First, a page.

A former Quality Egg LLC employee who was involved in a 2010 interstate Salmonella outbreak that caused as many as 56,000 people to become ill has been sentenced to four years of probation.

Tony Wasmund, who in 2012 pleaded guilty to his role in bribing a USDA inspector to allow sales of eggs that didn’t meet federal standards, was able to avoid jail time because he cooperated with investigators and provided “substantial assistance” in the case, according to a KDLT report. Wasmund was sentenced by U.S. District Judge Mark Bennett.

Another Quality Egg employee had also allegedly tried to bribe USDA inspectors, but that person is now deceased.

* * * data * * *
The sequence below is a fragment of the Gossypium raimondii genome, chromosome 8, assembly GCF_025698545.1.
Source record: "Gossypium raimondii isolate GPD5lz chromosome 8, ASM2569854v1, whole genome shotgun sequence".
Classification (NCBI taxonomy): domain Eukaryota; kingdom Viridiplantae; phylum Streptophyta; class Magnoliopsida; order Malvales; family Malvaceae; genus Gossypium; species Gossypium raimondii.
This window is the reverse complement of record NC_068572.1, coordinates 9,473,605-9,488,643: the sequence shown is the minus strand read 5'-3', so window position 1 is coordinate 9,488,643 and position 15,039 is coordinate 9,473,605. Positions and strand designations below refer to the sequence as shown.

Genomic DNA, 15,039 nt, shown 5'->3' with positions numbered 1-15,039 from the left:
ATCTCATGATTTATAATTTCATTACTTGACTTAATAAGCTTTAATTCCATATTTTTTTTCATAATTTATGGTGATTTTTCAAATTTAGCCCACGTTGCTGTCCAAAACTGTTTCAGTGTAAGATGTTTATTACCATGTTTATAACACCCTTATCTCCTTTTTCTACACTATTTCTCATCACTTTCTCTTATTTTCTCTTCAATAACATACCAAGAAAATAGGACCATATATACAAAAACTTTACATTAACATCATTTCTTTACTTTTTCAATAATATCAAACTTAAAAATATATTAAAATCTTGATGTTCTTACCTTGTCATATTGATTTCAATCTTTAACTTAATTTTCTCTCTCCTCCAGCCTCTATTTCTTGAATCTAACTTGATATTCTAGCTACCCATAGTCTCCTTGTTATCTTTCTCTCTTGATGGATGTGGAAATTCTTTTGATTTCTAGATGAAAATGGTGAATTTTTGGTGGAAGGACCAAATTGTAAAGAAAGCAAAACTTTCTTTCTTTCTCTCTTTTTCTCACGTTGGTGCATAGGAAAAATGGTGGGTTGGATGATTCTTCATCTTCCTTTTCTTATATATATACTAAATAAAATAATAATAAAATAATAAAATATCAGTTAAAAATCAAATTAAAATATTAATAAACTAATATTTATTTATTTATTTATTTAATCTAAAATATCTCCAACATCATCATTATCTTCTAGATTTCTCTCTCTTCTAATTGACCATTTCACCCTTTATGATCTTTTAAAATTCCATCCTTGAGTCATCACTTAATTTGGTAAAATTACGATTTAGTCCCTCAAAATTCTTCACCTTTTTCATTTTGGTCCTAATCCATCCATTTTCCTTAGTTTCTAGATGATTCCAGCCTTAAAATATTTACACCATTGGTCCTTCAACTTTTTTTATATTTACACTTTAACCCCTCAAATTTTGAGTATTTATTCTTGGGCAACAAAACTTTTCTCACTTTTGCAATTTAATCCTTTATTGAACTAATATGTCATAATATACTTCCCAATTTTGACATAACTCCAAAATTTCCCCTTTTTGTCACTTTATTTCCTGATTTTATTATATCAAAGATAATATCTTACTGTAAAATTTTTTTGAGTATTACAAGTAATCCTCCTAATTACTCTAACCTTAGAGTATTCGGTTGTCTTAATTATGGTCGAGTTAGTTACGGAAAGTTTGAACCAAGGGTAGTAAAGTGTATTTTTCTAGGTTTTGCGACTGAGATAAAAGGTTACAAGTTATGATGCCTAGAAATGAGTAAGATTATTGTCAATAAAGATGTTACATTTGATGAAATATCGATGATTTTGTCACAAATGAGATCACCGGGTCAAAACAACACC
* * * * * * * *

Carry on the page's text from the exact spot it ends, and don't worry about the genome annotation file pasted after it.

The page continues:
The 2010 Salmonella outbreak also led to the recall of 550 million eggs.

Two of Quality Egg’s top executives, Austin “Jack” DeCoster, and his son, Peter DeCoster in April were sentenced to three months in jail after being found guilty of misdemeanor charges of introducing adulterated food into interstate commerce. They also were both fined $100,000 and Quality Egg paid a fine of $6.8 million.

Those sentences came despite urgings from the DeCosters’ attorney, who stated he did not feel his clients deserved jail time, as federal prosecutors said they had found no evidence that the father and son were aware the company was selling tainted products.